Elaborate brass lamps line a narrow canyon stretching the entire length of the cross, highlighted by the dates of Columbus’s four voyages to the New World. On the outside are carved the names of all the South American republics and Caribbean islands discovered by the great admiral. Inside is the Columbus mausoleum, which has been moved in its entirety from the 16th- century cathedral in Santo Domingo. Dominican guards in immaculate white uniforms and armed with silver bayonets surround the tomb, which supposedly contains the admiral’s remains. They change positions every 10 minutes or so in an elaborate ceremony that sets tourists gaping and cameras clicking.

“The mausoleum didn’t cost a cent because it was already in the cathedral,” says Hernández. “And Japan donated the fibre-glass panels that protect the mausoleum from the wind.”

In addition to the tomb, the Columbus Lighthouse will eventually contain six museums dedicated to the history of the project itself; a library holding rare books on the explorer’s life; a cartographic display of ancient maps; an art museum of Columbus portraits; a museum dedicated to underwater archaeology; and an exhibit of historic ceramic pieces from the 15th to the 20th centuries.

For now, several nations – ranging from Argentina to the Republic of China — have permanent exhibits on the first level of the lighthouse, as does neighbouring Puerto Rico. All original 13 colonies of the United States are represented. Plans call for an eventual 41- country display on the first and fourth levels. The second and third levels are reserved for temporary exhibitions.

Of special interest in one display case is a bulletin from the Dominican Embassy in Washington, DC, dated April 15, 1948, in which the Lighthouse project is estimated to cost $5 million. According to the pamphlet, “discussion of the proposal for almost a century, however, has not been time wasted. Out of the years of consideration has come a truly magnificent conception, the physical realisation of which may very well take its place, eventually, as one of the wonders of the world.”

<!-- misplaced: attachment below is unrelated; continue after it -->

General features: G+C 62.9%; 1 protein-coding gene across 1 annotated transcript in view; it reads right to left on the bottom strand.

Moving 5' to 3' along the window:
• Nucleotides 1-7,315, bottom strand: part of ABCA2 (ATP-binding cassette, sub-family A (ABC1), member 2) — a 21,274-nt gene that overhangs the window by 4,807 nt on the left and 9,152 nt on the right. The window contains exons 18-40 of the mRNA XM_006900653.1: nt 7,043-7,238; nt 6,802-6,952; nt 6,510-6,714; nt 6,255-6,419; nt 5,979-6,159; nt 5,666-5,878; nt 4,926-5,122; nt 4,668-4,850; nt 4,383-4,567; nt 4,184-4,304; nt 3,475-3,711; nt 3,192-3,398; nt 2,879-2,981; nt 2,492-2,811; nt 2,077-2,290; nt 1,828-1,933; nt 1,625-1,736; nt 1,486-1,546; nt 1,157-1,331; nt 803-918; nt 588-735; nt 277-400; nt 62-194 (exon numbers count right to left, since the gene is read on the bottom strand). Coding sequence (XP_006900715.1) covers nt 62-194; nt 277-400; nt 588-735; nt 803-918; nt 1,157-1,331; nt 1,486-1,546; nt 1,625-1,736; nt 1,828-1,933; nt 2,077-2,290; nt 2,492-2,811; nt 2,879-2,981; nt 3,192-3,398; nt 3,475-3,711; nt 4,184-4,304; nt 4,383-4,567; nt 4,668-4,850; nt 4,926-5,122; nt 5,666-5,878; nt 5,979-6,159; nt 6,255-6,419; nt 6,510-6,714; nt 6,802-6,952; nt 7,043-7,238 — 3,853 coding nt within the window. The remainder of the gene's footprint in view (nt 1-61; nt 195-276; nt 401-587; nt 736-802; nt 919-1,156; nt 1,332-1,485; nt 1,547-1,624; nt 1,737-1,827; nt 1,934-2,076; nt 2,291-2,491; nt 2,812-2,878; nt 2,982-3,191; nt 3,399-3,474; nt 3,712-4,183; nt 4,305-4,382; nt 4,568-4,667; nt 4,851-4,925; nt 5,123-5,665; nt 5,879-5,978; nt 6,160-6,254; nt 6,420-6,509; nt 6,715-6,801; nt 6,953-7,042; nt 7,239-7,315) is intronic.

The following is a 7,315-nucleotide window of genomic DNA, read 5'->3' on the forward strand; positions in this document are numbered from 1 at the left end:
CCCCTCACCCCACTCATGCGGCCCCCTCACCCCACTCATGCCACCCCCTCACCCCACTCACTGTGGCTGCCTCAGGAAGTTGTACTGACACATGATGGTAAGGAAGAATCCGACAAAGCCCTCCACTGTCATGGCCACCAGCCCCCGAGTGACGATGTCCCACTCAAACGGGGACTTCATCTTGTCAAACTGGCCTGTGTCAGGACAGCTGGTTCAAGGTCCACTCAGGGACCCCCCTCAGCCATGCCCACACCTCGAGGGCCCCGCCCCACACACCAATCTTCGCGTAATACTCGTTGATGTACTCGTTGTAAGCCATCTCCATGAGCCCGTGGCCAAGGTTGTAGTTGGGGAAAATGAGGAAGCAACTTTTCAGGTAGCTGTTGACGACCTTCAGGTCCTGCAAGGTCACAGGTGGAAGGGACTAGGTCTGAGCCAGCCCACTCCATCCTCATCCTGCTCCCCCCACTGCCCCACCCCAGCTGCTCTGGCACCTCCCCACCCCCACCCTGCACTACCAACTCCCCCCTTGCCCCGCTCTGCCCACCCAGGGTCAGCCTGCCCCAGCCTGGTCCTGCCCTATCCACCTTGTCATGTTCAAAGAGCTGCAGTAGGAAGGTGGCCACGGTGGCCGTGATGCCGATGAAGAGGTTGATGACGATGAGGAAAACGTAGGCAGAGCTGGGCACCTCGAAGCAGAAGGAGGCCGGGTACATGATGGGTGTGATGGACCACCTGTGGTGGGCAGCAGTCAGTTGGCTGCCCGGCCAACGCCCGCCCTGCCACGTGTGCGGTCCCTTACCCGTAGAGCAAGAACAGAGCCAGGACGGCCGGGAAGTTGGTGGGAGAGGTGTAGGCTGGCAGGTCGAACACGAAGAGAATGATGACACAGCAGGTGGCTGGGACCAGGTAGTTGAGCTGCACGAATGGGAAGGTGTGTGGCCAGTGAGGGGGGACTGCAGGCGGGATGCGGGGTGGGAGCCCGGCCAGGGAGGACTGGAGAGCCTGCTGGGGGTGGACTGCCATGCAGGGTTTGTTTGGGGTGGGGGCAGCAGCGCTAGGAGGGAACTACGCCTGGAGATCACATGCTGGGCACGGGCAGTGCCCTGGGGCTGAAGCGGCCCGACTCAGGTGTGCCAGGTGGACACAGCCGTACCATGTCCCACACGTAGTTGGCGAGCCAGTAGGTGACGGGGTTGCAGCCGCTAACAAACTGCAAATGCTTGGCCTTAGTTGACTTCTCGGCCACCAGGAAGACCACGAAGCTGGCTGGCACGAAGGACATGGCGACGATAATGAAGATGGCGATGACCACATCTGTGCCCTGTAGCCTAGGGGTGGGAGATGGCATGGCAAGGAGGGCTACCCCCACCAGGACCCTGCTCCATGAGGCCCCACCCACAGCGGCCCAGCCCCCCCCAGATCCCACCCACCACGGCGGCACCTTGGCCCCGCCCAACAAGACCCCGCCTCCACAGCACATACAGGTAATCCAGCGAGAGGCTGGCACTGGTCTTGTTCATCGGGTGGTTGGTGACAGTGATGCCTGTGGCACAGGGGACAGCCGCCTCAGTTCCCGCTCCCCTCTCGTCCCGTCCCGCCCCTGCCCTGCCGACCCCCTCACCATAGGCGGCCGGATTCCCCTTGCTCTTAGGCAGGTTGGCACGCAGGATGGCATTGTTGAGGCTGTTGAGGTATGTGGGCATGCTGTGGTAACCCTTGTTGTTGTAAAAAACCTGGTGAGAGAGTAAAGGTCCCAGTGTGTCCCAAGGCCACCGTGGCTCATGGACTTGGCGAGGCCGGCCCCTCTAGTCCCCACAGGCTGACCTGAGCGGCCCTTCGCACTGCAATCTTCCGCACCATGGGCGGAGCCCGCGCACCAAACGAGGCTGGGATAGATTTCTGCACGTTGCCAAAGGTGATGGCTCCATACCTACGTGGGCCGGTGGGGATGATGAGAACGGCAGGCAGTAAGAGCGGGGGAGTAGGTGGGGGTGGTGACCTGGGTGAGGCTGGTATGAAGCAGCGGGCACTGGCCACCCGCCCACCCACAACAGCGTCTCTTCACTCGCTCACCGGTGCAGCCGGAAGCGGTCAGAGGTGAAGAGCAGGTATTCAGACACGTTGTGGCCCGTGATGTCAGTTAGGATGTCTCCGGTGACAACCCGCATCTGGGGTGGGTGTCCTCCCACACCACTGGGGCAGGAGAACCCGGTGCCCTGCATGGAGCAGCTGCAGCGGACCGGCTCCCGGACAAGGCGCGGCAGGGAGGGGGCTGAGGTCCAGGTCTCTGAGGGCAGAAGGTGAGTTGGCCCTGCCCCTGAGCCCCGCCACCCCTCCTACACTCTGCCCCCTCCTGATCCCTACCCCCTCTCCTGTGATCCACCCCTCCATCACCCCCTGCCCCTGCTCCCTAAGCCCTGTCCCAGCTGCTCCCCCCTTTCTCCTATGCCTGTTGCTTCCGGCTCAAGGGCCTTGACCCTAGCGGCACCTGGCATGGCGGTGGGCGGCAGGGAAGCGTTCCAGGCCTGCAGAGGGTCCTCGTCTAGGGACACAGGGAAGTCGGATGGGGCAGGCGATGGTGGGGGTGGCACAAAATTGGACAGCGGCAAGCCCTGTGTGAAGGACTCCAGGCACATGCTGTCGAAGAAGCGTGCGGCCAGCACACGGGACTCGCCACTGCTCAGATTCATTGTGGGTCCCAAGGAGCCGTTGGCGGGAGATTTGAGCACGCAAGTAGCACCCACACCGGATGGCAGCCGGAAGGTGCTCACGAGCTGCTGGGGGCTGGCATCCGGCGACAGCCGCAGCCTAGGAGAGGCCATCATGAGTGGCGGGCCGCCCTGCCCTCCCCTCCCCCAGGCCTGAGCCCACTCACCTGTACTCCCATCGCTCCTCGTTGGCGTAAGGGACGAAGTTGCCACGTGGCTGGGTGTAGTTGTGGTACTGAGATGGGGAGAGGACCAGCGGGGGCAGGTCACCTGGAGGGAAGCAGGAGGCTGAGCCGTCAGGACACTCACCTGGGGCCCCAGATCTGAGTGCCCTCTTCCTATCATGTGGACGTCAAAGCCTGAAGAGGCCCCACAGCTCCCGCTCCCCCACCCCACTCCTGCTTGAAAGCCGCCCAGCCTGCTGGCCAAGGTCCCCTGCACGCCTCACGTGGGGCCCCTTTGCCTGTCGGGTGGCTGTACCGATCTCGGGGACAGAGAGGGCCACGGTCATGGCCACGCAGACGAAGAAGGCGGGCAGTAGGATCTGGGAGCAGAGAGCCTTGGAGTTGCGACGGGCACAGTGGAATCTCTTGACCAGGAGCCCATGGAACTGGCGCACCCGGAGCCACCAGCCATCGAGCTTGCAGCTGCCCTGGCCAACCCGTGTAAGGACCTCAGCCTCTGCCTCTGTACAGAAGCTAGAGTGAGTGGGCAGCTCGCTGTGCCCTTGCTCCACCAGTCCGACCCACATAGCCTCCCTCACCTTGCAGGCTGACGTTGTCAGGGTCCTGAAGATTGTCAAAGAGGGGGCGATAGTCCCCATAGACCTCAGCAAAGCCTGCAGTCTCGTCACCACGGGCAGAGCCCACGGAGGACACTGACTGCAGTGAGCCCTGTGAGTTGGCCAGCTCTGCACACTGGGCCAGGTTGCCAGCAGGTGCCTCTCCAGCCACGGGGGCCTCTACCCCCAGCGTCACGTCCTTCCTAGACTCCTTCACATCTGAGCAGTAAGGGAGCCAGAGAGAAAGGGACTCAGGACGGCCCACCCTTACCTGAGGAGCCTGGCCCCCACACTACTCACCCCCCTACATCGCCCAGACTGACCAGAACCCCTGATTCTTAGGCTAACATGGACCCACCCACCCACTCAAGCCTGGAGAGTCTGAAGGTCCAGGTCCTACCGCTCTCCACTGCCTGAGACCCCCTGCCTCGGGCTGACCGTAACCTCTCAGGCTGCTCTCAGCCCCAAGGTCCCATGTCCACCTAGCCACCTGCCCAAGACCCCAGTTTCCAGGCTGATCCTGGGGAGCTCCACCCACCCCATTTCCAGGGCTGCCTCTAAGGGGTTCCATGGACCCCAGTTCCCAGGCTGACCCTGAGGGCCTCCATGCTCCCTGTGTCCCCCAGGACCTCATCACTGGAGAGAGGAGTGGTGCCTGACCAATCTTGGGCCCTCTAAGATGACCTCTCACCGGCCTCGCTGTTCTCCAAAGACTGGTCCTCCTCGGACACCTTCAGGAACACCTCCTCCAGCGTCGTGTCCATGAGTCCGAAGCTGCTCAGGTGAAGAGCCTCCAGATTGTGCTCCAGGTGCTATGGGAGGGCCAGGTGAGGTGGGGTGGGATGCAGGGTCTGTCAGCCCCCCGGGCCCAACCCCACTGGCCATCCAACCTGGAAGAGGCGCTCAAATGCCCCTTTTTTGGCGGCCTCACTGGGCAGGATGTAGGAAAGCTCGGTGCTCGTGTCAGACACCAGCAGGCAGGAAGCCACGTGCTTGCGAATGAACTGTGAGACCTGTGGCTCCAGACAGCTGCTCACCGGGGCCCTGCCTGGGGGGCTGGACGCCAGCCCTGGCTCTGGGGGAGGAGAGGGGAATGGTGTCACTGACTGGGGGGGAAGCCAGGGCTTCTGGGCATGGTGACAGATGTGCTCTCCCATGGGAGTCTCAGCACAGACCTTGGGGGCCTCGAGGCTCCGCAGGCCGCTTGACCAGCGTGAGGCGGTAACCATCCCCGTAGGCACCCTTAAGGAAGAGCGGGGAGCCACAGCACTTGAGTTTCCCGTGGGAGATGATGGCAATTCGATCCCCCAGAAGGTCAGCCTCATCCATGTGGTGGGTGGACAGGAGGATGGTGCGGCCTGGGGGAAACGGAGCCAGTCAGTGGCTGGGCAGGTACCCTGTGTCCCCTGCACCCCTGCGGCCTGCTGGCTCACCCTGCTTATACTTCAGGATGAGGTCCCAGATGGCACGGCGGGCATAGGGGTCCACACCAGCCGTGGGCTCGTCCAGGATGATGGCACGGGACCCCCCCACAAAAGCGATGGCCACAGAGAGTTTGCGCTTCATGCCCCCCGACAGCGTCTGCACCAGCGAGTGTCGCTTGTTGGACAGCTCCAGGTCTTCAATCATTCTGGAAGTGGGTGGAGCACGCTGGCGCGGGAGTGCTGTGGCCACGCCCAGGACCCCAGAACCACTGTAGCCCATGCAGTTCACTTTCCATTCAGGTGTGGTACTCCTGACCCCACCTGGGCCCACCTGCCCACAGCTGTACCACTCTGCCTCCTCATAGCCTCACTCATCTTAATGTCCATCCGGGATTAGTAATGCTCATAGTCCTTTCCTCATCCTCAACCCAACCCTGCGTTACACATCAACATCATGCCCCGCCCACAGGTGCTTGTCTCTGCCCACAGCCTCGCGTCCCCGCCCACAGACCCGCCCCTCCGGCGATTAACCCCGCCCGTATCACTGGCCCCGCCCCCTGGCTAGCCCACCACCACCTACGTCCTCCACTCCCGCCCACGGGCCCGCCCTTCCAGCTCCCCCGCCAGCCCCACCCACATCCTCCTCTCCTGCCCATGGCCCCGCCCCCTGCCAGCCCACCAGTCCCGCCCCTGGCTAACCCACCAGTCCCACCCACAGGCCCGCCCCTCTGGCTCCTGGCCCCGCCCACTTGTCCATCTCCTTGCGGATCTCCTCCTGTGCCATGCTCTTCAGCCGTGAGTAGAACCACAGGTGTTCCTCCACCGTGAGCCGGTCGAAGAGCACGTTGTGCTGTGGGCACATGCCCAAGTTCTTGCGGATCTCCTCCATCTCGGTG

Day or night, the light itself is off- limits to regular tourists, though special visitors can reach it with permission climbing 134 steps in the sweltering heat (the building has no elevators). From the light, there is a 360-degree view of the faraway glitzy hotels along Santo Domingo’s Malecón, as well as the new apartments built for the 2,000 poor families who were forcibly evicted by the government to make way for the Lighthouse.

On a clear weekend night, a crucifix of light is projected five or six kilometres into the sky. Airline pilots see the beacon long before beginning their descent into the newly renovated Las Americas international Airport.

Gleave, who died in 1965, had no way of knowing that his project would become so controversial, or that the monument would require its own generator because the power supply is so unreliable. Nevertheless, his descendants attended the monument’s inauguration along with the Pope, who said a special mass, and King Juan Carlos of Spain. Ironically, President Balaguer himself, the moving force behind the project, couldn’t go: he was attending the funeral of his sister.